Thursday, September 30, 2010

The Oddness of Current Living

(Or how I learned to love the phone ... with apologies to Dr. Strangelove.)

I just got off the phone from a 90 minute call with a marketing madman in Russia. Let me put that a different way - I just had a Skype video call with a person about software development and marketing who happened to be located in Russia. Nothing odd about that except for handling the 10 hour time differential - the call started at 10pm my time, 8am the next day his time.

But, ... (You knew there had to be a but didn't you?)

My memorable telephone experiences began with a phone little different than this:
You turned the crank and asked the operator to connect you. Heaven forbid that you actually wanted to call outside of the local switchboard. Then the operator would have to arrange the circuit and call you back to connect the call.

But life went on and the dial phone arrived.
Do you know how much of my life that the idea of a 90 minute long distance call was petrifying for fear of the size of the bill? I remember when I was a kid and people didn't even talk on the phone much since there were *gasp* local message unit charges. By the time I was in high school, the local message unit charges were gone and most people had a private line rather than the party lines that preceded them.

Then came college and I was thousands of miles from home (and from the college L was attending). Calls on weekends and late nights were made for the incredible bargain rate of $1.25 for three minutes. I could sometimes afford to call once a week! People locked phones in the dorms by the simple expedient of a dial lock in the 1 hole. That prevented dialing any number or even O for Operator.

But some were clever enough to tap the pulse code the dial generated on the switch-hook, beginning the whole new enterprise of phone freaking.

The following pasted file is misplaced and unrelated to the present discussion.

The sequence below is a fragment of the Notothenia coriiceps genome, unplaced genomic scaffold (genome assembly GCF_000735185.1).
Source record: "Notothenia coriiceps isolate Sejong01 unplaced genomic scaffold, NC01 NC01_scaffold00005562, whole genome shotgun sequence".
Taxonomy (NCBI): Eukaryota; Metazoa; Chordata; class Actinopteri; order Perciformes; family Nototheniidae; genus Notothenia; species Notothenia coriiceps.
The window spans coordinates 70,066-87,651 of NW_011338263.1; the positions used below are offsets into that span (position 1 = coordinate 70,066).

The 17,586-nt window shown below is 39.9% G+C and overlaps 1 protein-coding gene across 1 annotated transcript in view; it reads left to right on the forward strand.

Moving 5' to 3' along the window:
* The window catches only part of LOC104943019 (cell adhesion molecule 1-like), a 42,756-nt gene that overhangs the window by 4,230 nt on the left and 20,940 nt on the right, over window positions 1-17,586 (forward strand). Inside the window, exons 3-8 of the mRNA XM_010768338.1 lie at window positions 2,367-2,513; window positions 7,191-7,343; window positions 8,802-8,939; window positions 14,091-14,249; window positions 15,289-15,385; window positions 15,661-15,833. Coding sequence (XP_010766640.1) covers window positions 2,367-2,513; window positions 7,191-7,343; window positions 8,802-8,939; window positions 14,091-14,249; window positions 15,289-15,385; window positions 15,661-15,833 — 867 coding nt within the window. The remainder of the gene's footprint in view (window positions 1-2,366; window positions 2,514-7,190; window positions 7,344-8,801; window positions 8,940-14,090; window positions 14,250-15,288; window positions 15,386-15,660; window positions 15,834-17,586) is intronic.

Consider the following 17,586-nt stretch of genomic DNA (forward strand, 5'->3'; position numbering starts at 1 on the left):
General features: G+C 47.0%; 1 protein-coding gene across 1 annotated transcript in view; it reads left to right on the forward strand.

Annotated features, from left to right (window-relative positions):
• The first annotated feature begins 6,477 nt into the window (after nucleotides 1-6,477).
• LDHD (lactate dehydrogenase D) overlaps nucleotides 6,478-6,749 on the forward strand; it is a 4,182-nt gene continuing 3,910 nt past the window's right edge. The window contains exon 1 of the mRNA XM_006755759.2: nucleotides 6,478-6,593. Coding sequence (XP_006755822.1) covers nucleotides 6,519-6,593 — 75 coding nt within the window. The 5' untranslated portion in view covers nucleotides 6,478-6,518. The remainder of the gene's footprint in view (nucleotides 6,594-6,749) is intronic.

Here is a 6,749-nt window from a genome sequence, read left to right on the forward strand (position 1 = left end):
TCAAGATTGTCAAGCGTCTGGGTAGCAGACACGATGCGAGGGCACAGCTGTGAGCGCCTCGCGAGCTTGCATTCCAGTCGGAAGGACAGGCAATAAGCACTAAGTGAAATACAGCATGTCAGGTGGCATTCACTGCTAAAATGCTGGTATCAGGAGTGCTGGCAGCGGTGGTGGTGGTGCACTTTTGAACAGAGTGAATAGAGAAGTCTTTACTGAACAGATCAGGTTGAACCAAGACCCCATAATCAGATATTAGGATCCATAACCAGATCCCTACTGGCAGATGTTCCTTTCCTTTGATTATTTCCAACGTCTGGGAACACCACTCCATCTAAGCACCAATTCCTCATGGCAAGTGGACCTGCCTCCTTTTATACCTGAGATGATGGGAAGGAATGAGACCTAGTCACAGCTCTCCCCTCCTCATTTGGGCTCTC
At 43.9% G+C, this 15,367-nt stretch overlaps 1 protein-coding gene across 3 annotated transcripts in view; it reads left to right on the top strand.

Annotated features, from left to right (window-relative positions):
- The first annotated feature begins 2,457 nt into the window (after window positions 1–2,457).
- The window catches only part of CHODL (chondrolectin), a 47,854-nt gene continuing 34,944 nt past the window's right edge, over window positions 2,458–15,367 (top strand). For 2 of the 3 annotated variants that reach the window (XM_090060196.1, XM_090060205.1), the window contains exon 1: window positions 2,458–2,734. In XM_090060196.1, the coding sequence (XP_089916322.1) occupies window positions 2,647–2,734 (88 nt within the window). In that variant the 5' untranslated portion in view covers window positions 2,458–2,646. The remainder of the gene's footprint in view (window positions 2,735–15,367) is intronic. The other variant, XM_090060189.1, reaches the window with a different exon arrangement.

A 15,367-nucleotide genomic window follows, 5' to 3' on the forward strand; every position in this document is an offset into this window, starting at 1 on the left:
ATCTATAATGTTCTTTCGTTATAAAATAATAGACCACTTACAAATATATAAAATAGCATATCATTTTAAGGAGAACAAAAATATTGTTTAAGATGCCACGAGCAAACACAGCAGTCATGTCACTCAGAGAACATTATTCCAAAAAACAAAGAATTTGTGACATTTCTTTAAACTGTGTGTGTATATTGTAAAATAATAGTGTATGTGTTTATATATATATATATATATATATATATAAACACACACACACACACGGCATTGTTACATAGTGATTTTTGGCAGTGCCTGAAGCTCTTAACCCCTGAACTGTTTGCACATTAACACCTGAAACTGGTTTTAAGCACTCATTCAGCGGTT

After graduate school, calls were down to $0.30 a minute and the nascent idea of a cellular phone was hatching. Still, a 90 minute call would have been a true luxury. Not to mention a budget breaker. And the touch-tone phone started to become the norm and the surcharge for having a touch-tone phone on the line disappeared as well with time.

Then came the internet and cell phones and the break up of the AT&T monopoly.

Suddenly there was competition and phone costs began a long decline. Until today we think nothing of fixed price unlimited calling and free or nearly free calls. So my 90 minute video call? Cost me nothing per se.

We sometimes forget about the silent revolutions happening around us all the time. Having a video call with someone was the stuff of dreams and Bell Labs when I was young.

Now it is so common that my shock is not that I talked so someone half a world away on a video call, but the fact that it cost me nothing beyond my already existing internet connection.

Viva The Revolution!


  1. The advances in technology and communication are amazing! I can't imagine what my grandmother would think of today's conveniences when she was impressed with her daily icebox deliveries.

  2. Now that is a business meeting.

    The kids recently discovered an old forgotten rotary phone--they think it is a cool toy.

  3. Nearly every day I see something more technologically advanced than anything I ever imagined.

    Crazy, right?

  4. It's pretty amazing. My experience with phone calls does not date as far back as yours, but I remember getting in so much trouble when I was in high school far calling a boy in another state. It was too expensive and my mom blocked me from being able to call his number.


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